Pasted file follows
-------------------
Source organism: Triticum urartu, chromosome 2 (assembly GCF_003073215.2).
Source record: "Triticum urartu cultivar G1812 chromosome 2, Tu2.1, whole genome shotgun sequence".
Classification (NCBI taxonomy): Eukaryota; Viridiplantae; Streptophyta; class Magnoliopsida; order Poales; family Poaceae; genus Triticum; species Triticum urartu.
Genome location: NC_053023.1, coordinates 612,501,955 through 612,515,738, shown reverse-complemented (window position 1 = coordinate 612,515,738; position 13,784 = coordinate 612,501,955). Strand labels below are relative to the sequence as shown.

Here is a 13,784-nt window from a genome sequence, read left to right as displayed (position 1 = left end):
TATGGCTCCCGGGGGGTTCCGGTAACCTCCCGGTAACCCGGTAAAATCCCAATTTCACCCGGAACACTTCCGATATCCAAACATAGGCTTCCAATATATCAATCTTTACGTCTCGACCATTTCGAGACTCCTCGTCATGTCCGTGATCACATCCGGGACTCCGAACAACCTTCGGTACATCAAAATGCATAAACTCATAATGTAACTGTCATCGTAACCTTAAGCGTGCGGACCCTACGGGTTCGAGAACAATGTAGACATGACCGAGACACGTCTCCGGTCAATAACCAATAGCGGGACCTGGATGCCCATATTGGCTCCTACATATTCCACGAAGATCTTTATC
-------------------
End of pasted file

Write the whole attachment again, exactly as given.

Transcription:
Source organism: Triticum urartu, chromosome 2 (assembly GCF_003073215.2).
Source record: "Triticum urartu cultivar G1812 chromosome 2, Tu2.1, whole genome shotgun sequence".
Classification (NCBI taxonomy): Eukaryota; Viridiplantae; Streptophyta; class Magnoliopsida; order Poales; family Poaceae; genus Triticum; species Triticum urartu.
Genome location: NC_053023.1, coordinates 612,501,955 through 612,515,738, shown reverse-complemented (window position 1 = coordinate 612,515,738; position 13,784 = coordinate 612,501,955). Strand labels below are relative to the sequence as shown.

Here is a 13,784-nt window from a genome sequence, read left to right as displayed (position 1 = left end):
TATGGCTCCCGGGGGGTTCCGGTAACCTCCCGGTAACCCGGTAAAATCCCAATTTCACCCGGAACACTTCCGATATCCAAACATAGGCTTCCAATATATCAATCTTTACGTCTCGACCATTTCGAGACTCCTCGTCATGTCCGTGATCACATCCGGGACTCCGAACAACCTTCGGTACATCAAAATGCATAAACTCATAATGTAACTGTCATCGTAACCTTAAGCGTGCGGACCCTACGGGTTCGAGAACAATGTAGACATGACCGAGACACGTCTCCGGTCAATAACCAATAGCGGGACCTGGATGCCCATATTGGCTCCTACATATTCCACGAAGATCTTTATC